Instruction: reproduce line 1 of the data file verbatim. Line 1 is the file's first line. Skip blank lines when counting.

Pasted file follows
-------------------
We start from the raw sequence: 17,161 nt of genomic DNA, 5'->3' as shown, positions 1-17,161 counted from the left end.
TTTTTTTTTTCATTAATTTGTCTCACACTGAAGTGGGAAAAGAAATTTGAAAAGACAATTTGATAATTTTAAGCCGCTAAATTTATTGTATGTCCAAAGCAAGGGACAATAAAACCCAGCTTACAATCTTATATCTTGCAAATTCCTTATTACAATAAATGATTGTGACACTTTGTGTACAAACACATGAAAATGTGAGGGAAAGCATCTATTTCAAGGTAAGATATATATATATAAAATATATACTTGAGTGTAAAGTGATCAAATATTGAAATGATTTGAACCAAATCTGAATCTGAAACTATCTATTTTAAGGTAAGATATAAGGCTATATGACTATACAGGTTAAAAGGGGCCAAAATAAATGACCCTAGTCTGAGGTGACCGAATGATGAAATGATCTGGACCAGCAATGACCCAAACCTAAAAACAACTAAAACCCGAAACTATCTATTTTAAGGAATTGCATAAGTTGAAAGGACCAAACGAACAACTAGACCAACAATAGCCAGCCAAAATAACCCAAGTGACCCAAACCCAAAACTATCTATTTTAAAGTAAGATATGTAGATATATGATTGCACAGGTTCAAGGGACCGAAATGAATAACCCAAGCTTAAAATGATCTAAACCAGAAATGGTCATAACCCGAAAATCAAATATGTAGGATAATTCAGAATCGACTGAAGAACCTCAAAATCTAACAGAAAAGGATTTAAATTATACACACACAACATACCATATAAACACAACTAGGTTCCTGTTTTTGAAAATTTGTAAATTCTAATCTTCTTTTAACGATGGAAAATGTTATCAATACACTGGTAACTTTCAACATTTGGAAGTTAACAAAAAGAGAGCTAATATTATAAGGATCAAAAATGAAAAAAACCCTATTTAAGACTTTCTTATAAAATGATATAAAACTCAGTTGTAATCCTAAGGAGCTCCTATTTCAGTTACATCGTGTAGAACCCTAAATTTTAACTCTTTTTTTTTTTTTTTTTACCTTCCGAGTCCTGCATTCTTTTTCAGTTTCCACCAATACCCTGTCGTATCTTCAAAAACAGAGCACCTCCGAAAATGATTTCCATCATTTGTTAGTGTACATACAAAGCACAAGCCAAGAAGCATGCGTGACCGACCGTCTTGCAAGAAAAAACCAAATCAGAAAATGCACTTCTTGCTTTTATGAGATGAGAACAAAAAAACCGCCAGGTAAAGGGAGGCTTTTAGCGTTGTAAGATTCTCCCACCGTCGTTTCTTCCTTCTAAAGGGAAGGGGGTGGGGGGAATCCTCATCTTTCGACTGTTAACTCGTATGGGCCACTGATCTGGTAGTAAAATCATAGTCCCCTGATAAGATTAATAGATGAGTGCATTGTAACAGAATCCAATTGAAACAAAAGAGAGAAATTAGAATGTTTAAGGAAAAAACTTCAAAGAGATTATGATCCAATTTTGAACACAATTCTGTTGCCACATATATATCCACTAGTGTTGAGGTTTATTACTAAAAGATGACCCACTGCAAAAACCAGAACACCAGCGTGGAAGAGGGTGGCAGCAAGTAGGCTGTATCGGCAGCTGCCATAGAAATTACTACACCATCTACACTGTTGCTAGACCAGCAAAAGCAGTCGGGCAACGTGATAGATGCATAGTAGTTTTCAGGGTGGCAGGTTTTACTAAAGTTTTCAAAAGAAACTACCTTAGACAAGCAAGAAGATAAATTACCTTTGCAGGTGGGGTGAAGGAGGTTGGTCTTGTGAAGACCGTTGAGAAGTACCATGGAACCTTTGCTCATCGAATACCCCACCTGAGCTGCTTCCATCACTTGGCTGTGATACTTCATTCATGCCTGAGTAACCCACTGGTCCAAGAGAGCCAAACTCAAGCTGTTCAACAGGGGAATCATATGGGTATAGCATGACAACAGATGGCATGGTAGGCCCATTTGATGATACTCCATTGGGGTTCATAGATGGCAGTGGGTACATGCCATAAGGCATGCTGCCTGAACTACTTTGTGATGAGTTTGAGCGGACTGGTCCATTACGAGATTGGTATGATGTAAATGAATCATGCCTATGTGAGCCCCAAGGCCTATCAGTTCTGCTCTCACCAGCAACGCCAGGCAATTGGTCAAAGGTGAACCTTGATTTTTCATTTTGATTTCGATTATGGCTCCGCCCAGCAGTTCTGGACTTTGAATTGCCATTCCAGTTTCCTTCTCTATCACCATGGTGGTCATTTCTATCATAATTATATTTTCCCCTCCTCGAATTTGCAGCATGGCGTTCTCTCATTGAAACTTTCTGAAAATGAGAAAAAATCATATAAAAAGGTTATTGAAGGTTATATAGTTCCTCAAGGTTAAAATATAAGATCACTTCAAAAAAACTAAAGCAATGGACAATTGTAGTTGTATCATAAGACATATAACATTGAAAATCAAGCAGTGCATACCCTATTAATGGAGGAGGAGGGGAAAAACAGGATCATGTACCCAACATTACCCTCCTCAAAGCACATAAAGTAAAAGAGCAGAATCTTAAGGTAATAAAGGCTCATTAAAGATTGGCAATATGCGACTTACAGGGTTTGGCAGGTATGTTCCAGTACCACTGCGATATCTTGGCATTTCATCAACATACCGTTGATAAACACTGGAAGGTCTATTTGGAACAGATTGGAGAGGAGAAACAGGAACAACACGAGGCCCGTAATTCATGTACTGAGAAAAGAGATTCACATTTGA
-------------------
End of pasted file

We start from the raw sequence: 17,161 nt of genomic DNA, 5'->3' as shown, positions 1-17,161 counted from the left end.